Thursday, 12 August 2010
Men at Work: Business As Usual (1982); Men at Work: Cargo (1983)
I bought these two albums when they were first released, and I was callow and had no taste whatsoever. Men at Work were, momentarily, huge, you know. In fact I seem to remember I bought both of them on one cassette, the 1982 debut title on side A, the 1983 follow-up on side B. But then the early 80s passed away, and I became slightly less callow, and developed the impeccable taste for which I am so well known today. I chucked this band, together with a huge quantity of the stuff of my life, into the backward abysm of time, where they were not missed. I hadn't listened to them, or so much as thought about them, in nearly three decades.
Then, on a whim, I downloaded them both recently. Listening to them again, I was surprised by how good they sounded ... very of their time, of course; very much an Australian poppy-newwavey Police-alike. But strong, memorable, hooky pop songs. I don't so much mean the group's big hit, 'Down Under', which jars unpleasantly in my ears after all this time, but tracks like 'Who Could It Be Now?', 'I Can See It In Your Eyes', 'It's a Mistake', 'Dr Heckyll and Mr Jive'. Pleasant, in damn-with-faint-praise fashion. Except, except, I had forgotten 'Overkill'.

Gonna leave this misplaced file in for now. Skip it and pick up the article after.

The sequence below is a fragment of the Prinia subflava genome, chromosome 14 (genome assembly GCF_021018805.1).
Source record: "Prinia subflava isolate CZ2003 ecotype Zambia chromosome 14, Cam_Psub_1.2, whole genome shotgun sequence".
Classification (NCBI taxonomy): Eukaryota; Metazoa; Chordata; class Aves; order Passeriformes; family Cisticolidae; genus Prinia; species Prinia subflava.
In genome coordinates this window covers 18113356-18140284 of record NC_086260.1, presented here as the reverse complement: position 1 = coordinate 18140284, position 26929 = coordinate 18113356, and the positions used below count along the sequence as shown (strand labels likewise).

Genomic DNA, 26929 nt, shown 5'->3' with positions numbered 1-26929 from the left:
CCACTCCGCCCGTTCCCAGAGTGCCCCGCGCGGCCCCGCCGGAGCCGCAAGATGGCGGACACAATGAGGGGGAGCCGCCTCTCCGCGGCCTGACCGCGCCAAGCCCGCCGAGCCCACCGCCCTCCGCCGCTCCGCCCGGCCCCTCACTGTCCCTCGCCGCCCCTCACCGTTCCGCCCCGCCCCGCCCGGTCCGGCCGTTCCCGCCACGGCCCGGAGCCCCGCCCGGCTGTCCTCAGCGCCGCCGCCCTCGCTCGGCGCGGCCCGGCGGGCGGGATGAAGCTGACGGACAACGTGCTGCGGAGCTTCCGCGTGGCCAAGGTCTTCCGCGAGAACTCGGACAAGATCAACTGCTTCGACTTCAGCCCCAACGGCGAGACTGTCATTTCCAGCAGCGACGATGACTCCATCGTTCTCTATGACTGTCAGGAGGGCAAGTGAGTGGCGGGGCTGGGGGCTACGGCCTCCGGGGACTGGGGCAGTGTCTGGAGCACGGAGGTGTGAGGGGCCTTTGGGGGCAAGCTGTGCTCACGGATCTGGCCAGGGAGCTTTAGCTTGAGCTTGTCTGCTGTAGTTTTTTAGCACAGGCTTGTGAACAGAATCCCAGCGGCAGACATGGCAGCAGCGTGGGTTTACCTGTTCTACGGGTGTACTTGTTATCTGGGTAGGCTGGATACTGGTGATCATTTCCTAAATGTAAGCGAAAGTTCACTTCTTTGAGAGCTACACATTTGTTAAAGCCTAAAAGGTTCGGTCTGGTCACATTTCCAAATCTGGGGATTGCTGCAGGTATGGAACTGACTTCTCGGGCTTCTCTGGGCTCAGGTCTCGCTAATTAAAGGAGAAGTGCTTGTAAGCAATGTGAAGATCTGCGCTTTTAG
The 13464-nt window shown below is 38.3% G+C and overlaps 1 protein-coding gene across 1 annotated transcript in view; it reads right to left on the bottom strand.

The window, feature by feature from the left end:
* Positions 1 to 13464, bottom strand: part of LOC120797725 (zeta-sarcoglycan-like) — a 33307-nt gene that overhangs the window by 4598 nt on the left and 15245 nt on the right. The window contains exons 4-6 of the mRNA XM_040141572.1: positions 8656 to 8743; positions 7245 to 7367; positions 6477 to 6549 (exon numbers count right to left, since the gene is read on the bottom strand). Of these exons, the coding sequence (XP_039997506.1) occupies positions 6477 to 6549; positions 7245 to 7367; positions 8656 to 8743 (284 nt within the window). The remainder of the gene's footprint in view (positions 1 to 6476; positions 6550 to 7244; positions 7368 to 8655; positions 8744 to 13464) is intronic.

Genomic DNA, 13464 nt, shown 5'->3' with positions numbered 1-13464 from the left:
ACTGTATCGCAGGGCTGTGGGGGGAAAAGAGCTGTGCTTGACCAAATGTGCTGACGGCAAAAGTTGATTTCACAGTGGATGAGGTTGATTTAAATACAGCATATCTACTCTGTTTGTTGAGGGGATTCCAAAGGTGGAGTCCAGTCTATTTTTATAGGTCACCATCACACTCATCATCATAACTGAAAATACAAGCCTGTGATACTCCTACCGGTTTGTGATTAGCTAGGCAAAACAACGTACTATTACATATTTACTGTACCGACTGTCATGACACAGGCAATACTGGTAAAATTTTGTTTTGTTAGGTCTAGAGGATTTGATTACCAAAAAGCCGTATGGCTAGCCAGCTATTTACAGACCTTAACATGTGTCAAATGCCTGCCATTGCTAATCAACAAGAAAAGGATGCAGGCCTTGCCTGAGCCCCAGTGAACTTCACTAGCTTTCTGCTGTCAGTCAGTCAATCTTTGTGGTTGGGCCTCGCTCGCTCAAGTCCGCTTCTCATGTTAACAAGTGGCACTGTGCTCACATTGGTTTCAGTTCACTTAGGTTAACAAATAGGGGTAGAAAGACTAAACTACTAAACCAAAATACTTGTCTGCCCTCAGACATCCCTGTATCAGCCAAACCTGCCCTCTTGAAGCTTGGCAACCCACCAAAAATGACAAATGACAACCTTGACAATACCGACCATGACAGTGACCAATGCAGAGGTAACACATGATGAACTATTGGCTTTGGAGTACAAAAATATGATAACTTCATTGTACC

How could I have done this? What an extraordinary song. Surely one of the genuinely great pop singles of its decade: melodically inventive, expressive and earwormy counterpointing a frankly amazing lyric about the day-to-day irrational anxieties that plague most of us. Civilisation and its Discontents with a drum machine. Brilliant.
On the other hand ... the cover art to those two albums makes manifest a special category of Suck. What were they thinking?